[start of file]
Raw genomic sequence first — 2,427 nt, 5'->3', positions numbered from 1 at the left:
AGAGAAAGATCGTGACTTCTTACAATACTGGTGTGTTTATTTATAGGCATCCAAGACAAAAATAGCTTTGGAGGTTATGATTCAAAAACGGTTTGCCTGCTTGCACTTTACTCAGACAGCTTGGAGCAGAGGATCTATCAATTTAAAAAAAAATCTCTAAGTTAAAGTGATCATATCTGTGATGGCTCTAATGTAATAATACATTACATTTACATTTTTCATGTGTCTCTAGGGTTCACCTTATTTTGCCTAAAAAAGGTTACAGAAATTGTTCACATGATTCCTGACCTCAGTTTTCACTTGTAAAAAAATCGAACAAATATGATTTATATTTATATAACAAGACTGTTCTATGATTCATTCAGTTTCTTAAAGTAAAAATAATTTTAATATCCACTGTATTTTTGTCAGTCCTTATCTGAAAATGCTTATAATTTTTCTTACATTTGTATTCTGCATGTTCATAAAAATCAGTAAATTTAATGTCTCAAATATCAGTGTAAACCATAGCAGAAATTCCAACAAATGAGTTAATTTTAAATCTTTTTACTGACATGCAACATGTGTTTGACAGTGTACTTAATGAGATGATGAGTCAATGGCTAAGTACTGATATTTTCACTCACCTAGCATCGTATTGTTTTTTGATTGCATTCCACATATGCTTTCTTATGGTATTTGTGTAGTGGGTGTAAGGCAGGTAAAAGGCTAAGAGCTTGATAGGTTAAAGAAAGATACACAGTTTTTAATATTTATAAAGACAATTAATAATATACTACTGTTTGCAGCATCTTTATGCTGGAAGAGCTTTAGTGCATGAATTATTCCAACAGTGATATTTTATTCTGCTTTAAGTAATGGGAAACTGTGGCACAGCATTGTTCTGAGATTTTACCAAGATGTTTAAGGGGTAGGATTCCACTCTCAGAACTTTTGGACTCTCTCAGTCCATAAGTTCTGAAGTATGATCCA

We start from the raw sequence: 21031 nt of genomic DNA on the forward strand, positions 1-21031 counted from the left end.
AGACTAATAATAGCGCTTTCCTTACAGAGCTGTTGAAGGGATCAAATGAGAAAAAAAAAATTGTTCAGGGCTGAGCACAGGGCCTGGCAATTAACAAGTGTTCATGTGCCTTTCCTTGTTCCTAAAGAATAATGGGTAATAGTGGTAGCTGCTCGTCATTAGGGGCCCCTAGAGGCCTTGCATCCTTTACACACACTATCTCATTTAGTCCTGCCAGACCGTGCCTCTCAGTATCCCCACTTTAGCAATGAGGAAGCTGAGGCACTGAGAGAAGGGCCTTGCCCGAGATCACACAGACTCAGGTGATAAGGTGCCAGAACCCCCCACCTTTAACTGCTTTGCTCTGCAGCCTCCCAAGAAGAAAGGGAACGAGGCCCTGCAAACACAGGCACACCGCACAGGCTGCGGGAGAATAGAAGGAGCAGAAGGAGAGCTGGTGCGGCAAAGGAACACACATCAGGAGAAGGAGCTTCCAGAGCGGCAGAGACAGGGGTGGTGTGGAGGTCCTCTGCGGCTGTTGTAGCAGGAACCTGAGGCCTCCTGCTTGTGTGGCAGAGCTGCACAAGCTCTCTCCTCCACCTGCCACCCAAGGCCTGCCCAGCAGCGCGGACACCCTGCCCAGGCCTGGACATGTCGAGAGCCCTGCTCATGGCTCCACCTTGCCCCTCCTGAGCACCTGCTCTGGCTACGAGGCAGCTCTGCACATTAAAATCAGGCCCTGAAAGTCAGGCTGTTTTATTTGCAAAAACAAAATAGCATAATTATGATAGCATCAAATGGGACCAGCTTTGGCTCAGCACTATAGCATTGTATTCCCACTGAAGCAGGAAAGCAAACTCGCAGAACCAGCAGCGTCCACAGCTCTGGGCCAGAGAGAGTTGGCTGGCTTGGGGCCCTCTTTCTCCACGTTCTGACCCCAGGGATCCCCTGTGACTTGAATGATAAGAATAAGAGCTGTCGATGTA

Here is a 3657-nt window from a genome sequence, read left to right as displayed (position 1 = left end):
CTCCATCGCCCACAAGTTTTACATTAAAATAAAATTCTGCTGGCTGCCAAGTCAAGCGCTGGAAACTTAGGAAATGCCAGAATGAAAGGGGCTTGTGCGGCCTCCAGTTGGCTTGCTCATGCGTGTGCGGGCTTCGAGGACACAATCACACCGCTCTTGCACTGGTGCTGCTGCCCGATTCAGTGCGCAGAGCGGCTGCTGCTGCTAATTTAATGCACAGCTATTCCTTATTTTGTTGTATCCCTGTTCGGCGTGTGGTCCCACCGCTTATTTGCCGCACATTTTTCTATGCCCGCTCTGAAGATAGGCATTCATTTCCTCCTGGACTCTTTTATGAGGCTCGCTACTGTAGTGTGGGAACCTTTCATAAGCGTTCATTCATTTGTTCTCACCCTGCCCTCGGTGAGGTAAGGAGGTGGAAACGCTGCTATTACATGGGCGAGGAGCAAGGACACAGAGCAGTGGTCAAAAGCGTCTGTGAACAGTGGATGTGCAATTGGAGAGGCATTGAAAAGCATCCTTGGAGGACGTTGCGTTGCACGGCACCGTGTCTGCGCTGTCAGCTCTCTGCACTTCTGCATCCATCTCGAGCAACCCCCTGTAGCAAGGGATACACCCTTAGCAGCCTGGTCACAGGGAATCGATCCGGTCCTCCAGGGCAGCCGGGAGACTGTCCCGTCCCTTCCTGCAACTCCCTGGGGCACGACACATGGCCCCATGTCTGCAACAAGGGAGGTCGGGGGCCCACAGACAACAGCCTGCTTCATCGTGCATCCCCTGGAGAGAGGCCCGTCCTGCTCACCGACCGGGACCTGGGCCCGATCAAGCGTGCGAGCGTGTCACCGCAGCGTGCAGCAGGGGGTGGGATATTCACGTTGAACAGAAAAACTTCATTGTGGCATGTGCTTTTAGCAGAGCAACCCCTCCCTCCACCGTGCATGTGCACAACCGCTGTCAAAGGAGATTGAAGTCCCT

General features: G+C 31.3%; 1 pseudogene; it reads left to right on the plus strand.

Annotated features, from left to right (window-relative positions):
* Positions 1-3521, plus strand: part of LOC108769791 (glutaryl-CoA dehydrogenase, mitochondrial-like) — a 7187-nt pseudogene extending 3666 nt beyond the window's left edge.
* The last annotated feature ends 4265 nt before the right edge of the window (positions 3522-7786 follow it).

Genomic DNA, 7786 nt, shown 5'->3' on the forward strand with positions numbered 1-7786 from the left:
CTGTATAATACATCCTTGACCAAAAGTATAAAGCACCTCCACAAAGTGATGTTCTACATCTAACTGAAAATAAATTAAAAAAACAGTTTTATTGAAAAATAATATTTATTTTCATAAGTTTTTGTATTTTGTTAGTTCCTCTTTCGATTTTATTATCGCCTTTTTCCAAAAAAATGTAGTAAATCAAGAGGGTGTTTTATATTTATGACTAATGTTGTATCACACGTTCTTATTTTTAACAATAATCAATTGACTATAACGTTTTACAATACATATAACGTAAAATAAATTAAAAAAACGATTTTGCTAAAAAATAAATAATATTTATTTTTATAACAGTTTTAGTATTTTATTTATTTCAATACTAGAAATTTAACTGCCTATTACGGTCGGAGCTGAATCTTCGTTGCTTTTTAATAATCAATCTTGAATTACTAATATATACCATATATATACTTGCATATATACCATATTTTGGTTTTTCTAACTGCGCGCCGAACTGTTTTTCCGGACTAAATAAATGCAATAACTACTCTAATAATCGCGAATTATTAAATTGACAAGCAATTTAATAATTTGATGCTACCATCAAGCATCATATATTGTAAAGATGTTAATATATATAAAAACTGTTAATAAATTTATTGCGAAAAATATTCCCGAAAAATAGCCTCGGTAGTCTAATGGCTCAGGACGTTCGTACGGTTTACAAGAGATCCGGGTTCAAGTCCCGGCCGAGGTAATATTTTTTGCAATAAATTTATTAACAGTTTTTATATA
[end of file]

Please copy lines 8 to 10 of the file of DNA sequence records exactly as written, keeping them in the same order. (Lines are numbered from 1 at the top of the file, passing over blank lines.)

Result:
Annotated features, from left to right (window-relative positions):
* Positions 1-3521, plus strand: part of LOC108769791 (glutaryl-CoA dehydrogenase, mitochondrial-like) — a 7187-nt pseudogene extending 3666 nt beyond the window's left edge.
* The last annotated feature ends 4265 nt before the right edge of the window (positions 3522-7786 follow it).